PAPER IS MADE FROM WOOD, A NATURAL RESOURCE THAT IS RENEWABLE, RECYCLABLE AND CAN BE MANAGED SUSTAINABLY.
The U.S. Lacey Act prohibits the import or trade of illegal timber and requires companies to assess and manage the risk of introducing illegal wood products into their supply chains.
World Resources Institute, 2018
• The paper industry adheres to respected third-party certification standards to ensure the paper you buy comes from a sustainable forest source. These include the Forest Stewardship Council® (FSC®), Sustainable Forestry Initiative® (SFI®), American Tree Farm System (ATFS) and Program for the Endorsement of Forest Certification™ (PEFC™) standards.1
• Credible certification contributes to a more sustainable timber products industry by helping create market conditions that support forest conservation. Such conditions also provide economic and social benefits for local communities, workers and the environment.2
• Globally, about 11% of the world’s forests are certified – the majority of which are in North America.3
• Nearly half of Canada’s forests are certified to an independent sustainable forest management standard, In fact, 37% of all certified forests worldwide are in Canada, the largest area of any country.4
• In North America, paper is recycled more than any other commodity and the benefits include: reducing greenhouse gas emissions of methane released when paper decomposes in landfills [methane has a global warming potential 25 times higher than carbon dioxide], extending the supply of wood fiber, reducing the amount of energy needed to produce some paper products and saving considerable landfill space.5 These features, combined with the North American paper industry’s advocacy of responsible forestry practices, certification, the use of renewable biomass energy and advances in efficient papermaking technology make paper one of the most sustainable products we use.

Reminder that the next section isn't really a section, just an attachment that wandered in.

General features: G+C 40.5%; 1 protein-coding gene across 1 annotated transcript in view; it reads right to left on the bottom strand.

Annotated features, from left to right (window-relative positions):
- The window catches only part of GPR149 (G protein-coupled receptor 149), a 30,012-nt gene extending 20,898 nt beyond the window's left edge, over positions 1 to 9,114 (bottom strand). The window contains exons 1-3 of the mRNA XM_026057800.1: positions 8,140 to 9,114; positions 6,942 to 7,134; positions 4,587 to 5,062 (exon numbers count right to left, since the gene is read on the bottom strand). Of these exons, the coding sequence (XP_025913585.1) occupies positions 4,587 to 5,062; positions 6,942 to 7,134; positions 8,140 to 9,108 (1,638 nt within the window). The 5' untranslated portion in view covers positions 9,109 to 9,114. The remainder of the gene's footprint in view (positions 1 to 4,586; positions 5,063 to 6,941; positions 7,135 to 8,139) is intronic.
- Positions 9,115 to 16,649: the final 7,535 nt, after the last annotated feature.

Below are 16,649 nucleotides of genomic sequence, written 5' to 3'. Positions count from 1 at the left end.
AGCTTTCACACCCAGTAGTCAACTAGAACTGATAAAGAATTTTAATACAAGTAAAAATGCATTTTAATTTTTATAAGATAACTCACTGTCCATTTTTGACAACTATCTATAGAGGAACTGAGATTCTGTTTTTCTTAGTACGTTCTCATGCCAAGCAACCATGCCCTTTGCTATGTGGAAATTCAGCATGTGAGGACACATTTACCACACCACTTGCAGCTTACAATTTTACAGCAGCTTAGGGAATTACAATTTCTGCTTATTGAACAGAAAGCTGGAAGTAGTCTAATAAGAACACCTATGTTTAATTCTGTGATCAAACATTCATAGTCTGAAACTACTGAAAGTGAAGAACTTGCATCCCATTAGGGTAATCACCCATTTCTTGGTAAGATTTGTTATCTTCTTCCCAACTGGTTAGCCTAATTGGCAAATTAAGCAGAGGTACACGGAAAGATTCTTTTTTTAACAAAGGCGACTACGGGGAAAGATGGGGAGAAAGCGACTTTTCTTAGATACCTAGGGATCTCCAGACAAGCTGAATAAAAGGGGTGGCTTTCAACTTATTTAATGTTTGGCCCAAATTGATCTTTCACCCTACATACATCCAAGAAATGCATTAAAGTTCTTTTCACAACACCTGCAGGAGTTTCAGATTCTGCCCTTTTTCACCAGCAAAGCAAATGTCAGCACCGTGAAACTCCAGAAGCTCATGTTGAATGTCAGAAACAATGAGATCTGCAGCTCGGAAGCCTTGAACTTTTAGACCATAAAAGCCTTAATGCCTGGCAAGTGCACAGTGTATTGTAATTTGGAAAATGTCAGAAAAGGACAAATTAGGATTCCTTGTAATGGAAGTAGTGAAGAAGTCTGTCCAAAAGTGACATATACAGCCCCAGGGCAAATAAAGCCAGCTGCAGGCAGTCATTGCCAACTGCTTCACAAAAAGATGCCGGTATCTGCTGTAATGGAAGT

• About 40% of the fiber used in papermaking in the U. S. is obtained through recycling.6 The rest comes from wood that is typically obtained through thinning of forest stands being grown to larger diameters to provide raw material for lumber and plywood, patch clearcutting of smaller diameter trees managed for pulp production, and collection of chips and sawdust produced as by-products in the production of lumber.7
Please refer to our Two Sides Fact Sheets for more information
1 American Forest and Paper Association (AF&PA), 2018
2 World Wildlife Fund, 2020
3 Forest Law Enforcement, Governance and Trade, 2019
4 Certification Canada, 2019
5 U.S. Environmental Protection Agency (EPA), 2018
6 AF&PA, 2020
7 Dovetail Partners, 2016